Joe Rogan rips into media:— TheBlaze (@theblaze) February 11, 2022
“The answer isn’t to silence me. The answer is for you to do better.” pic.twitter.com/fYoBj6AAa9
Joe Rogan’s use of the n-word is another January 6 moment – CNN https://t.co/JhrVTmAEgz— John K. Blake (@JohnBlakeCNN) February 13, 2022
As I said this morning, the “journalists” are getting worse at their jobs. The “mainstream media” also no longer really exists.
“(CNN) – The podcaster Joe Rogan did not join a mob that forced lawmakers to flee for their lives. He never carried a Confederate flag inside the US Capitol rotunda. No one died trying to stop him from using the n-word.
But what Rogan and those that defend him have done since video clips of him using the n-word surfaced on social media is arguably just as dangerous as what a mob did when they stormed the US Capitol on January 6 last year.
Rogan breached a civic norm that has held America together since World War II. It’s an unspoken agreement that we would never return to the kind of country we used to be.
That agreement revolved around this simple rule:
A White person would never be able to publicly use the n-word again and not pay a price.
Rogan has so far paid no steep professional price for using a racial slur that’s been called the “nuclear bomb of racial epithets.” It may even boost his career. That’s what some say happened to another White entertainer who was recently caught using the word. …”
Oh … he broke one of our precious norms!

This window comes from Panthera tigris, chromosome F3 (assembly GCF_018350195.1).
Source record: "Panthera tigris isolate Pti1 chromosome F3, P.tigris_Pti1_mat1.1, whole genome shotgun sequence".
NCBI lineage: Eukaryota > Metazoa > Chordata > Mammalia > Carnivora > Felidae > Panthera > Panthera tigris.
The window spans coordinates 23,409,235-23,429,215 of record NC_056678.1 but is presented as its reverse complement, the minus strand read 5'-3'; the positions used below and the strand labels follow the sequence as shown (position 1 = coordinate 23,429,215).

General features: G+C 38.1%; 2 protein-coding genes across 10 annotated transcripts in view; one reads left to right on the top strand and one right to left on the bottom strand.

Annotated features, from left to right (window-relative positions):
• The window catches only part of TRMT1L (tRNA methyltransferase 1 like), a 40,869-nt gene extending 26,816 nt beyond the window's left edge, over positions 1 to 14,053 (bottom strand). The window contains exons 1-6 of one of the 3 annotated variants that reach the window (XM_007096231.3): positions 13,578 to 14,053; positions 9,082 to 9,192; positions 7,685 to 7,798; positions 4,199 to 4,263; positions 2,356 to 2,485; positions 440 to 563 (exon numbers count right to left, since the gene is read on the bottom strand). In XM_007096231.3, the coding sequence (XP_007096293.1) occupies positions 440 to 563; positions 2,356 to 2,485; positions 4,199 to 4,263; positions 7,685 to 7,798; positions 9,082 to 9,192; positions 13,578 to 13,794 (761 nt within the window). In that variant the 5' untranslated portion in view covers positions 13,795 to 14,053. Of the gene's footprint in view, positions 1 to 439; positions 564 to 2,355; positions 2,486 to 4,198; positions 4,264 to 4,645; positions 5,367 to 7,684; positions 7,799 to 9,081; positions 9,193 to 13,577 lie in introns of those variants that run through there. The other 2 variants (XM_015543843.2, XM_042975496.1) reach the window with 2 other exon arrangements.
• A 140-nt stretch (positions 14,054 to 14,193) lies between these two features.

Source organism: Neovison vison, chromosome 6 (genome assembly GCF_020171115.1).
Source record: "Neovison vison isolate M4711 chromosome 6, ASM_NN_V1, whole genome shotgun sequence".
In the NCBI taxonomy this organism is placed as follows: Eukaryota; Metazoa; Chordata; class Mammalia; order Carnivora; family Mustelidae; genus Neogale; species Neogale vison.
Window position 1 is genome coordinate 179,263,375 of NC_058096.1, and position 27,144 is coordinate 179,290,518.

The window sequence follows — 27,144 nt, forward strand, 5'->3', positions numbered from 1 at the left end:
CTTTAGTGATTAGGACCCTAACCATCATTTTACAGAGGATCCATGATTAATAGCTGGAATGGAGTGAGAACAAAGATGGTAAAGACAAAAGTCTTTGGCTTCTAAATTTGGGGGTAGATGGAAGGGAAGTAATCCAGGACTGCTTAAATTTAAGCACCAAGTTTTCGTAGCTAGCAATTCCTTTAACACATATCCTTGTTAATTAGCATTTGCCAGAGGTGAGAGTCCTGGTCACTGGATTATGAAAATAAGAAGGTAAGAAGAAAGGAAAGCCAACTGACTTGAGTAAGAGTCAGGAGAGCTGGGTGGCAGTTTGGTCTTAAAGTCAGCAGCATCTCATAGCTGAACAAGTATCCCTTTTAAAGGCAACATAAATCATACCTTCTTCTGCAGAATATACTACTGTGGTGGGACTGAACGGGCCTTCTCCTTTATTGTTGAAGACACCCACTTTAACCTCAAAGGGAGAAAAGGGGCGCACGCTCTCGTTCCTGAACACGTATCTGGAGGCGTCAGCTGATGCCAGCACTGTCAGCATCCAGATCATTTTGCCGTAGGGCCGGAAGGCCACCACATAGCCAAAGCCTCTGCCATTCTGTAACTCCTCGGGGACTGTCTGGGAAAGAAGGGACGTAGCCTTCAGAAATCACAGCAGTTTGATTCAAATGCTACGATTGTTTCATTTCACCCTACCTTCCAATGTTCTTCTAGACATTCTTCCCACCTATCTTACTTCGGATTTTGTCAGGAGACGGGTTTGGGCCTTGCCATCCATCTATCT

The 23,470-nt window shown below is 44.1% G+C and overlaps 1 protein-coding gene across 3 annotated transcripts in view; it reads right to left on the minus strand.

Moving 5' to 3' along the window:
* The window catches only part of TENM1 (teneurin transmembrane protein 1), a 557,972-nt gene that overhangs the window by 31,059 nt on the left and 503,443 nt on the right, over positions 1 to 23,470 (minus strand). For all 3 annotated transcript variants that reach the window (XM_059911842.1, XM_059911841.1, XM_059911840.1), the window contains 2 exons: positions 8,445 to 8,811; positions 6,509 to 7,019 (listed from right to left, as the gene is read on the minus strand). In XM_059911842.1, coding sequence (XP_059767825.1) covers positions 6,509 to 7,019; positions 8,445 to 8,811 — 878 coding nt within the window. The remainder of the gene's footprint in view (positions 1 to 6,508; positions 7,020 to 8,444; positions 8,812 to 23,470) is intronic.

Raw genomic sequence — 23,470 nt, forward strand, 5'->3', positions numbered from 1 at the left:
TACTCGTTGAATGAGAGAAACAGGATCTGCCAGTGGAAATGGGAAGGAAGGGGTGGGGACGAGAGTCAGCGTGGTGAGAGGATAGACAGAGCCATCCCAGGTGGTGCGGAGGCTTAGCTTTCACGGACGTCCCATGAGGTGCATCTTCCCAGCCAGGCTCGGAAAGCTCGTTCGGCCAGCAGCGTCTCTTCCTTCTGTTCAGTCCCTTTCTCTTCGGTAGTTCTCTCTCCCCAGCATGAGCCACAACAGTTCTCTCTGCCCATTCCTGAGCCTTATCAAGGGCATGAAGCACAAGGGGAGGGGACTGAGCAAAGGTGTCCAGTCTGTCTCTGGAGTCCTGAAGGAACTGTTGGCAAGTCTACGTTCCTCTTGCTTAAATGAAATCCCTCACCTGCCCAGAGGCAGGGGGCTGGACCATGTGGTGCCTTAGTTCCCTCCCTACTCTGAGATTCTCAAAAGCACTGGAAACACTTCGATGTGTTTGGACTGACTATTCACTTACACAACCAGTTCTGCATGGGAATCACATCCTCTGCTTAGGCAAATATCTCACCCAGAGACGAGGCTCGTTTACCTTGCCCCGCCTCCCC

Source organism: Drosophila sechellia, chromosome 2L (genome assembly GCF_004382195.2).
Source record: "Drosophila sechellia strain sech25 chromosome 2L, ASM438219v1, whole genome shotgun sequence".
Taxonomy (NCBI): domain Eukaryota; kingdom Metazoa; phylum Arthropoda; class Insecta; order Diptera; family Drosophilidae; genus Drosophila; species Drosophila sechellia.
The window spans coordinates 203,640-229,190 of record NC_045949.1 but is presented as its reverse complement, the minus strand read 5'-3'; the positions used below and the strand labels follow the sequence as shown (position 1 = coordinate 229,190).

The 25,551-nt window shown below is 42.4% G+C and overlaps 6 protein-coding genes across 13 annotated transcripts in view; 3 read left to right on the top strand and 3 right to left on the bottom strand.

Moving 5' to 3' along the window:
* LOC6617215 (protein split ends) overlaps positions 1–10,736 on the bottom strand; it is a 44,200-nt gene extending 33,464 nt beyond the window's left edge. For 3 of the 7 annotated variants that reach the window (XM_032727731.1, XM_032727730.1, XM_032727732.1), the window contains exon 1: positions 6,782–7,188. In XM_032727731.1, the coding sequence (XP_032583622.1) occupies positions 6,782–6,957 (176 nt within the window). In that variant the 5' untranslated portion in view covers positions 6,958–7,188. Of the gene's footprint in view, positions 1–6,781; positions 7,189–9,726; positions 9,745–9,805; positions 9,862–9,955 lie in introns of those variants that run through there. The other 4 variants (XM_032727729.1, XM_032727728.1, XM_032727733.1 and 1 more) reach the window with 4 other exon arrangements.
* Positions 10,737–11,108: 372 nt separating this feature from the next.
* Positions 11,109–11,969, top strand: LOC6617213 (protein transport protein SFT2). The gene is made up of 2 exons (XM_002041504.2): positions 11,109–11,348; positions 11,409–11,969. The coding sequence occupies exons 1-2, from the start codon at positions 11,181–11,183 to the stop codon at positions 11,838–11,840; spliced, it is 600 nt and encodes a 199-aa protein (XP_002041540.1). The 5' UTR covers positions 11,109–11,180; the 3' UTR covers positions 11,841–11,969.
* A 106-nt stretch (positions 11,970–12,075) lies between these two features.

This is like Louis Theroux in his documentary on Nick Fuentes and the Groypers wokesplaining that we can’t joke about non-Whites because of historical differences in power between racial groups.
In the old days, there were only a few large platforms based in New York, Los Angeles and Washington, DC. The news cycle was made in these places. The news was then vertically beamed down out across the country where it was passively consumed by a captive audience. Gatekeepers controlled the narrative and determined who had access to these platforms. Louis Theroux would go out on safari and shine a spotlight on weirdos like the Westboro Baptist Church who were laughed at by the professional class.
Today, the “mainstream media” is still doing the same thing, but the people who are watching can shine the spotlight back on the people on television like Don Lemon or Brian Stelter and mock them. They can talk to each other and organize and spread news horizontally across all kinds of platforms.